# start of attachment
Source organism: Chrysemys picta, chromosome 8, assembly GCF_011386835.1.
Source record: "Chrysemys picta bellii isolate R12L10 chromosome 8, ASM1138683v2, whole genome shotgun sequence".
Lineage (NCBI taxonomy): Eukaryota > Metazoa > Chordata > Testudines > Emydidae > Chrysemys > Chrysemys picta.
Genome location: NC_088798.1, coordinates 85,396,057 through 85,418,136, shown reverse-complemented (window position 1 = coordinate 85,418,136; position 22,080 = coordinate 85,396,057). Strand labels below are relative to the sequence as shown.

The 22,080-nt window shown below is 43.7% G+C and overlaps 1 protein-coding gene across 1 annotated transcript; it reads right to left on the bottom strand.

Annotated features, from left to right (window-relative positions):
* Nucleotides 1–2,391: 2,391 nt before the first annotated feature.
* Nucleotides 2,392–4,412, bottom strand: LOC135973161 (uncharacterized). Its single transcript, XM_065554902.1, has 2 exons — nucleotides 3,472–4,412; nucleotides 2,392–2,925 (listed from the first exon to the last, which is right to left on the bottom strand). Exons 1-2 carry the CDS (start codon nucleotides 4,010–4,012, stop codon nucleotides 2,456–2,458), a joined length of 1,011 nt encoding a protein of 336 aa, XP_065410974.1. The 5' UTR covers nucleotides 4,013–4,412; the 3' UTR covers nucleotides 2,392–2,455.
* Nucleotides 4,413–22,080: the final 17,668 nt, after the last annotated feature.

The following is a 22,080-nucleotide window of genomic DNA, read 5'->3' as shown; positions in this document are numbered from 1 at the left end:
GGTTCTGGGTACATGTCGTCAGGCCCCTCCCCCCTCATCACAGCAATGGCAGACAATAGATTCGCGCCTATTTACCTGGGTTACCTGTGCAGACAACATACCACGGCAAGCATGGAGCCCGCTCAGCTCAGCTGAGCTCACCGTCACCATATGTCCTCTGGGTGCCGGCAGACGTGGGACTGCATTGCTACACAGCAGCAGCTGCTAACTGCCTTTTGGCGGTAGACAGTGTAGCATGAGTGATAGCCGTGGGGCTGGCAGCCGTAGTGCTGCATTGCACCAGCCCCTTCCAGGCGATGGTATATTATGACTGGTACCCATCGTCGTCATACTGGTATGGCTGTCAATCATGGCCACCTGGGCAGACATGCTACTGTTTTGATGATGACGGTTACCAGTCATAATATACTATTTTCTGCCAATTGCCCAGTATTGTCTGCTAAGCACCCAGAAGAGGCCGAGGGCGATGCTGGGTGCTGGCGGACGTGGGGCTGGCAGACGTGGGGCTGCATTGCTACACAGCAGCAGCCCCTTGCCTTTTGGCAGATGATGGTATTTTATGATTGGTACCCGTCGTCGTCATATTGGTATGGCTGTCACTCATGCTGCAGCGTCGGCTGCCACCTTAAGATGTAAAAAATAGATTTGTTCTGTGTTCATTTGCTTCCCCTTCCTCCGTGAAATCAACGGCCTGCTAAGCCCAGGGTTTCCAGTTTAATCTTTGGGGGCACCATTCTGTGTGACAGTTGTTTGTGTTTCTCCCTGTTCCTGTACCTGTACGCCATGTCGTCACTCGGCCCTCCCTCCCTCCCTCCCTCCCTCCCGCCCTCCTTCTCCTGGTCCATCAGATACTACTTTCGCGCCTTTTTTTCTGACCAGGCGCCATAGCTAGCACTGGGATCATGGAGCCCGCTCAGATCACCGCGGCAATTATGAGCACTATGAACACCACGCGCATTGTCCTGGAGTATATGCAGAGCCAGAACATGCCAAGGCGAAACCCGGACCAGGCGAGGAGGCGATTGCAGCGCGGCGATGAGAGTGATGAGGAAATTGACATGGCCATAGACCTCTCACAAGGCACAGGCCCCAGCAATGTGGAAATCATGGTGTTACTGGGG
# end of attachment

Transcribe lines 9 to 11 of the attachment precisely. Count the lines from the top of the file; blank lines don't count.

* Nucleotides 4,413–22,080: the final 17,668 nt, after the last annotated feature.

The following is a 22,080-nucleotide window of genomic DNA, read 5'->3' as shown; positions in this document are numbered from 1 at the left end:
GGTTCTGGGTACATGTCGTCAGGCCCCTCCCCCCTCATCACAGCAATGGCAGACAATAGATTCGCGCCTATTTACCTGGGTTACCTGTGCAGACAACATACCACGGCAAGCATGGAGCCCGCTCAGCTCAGCTGAGCTCACCGTCACCATATGTCCTCTGGGTGCCGGCAGACGTGGGACTGCATTGCTACACAGCAGCAGCTGCTAACTGCCTTTTGGCGGTAGACAGTGTAGCATGAGTGATAGCCGTGGGGCTGGCAGCCGTAGTGCTGCATTGCACCAGCCCCTTCCAGGCGATGGTATATTATGACTGGTACCCATCGTCGTCATACTGGTATGGCTGTCAATCATGGCCACCTGGGCAGACATGCTACTGTTTTGATGATGACGGTTACCAGTCATAATATACTATTTTCTGCCAATTGCCCAGTATTGTCTGCTAAGCACCCAGAAGAGGCCGAGGGCGATGCTGGGTGCTGGCGGACGTGGGGCTGGCAGACGTGGGGCTGCATTGCTACACAGCAGCAGCCCCTTGCCTTTTGGCAGATGATGGTATTTTATGATTGGTACCCGTCGTCGTCATATTGGTATGGCTGTCACTCATGCTGCAGCGTCGGCTGCCACCTTAAGATGTAAAAAATAGATTTGTTCTGTGTTCATTTGCTTCCCCTTCCTCCGTGAAATCAACGGCCTGCTAAGCCCAGGGTTTCCAGTTTAATCTTTGGGGGCACCATTCTGTGTGACAGTTGTTTGTGTTTCTCCCTGTTCCTGTACCTGTACGCCATGTCGTCACTCGGCCCTCCCTCCCTCCCTCCCTCCCTCCCGCCCTCCTTCTCCTGGTCCATCAGATACTACTTTCGCGCCTTTTTTTCTGACCAGGCGCCATAGCTAGCACTGGGATCATGGAGCCCGCTCAGATCACCGCGGCAATTATGAGCACTATGAACACCACGCGCATTGTCCTGGAGTATATGCAGAGCCAGAACATGCCAAGGCGAAACCCGGACCAGGCGAGGAGGCGATTGCAGCGCGGCGATGAGAGTGATGAGGAAATTGACATGGCCATAGACCTCTCACAAGGCACAGGCCCCAGCAATGTGGAAATCATGGTGTTACTGGGG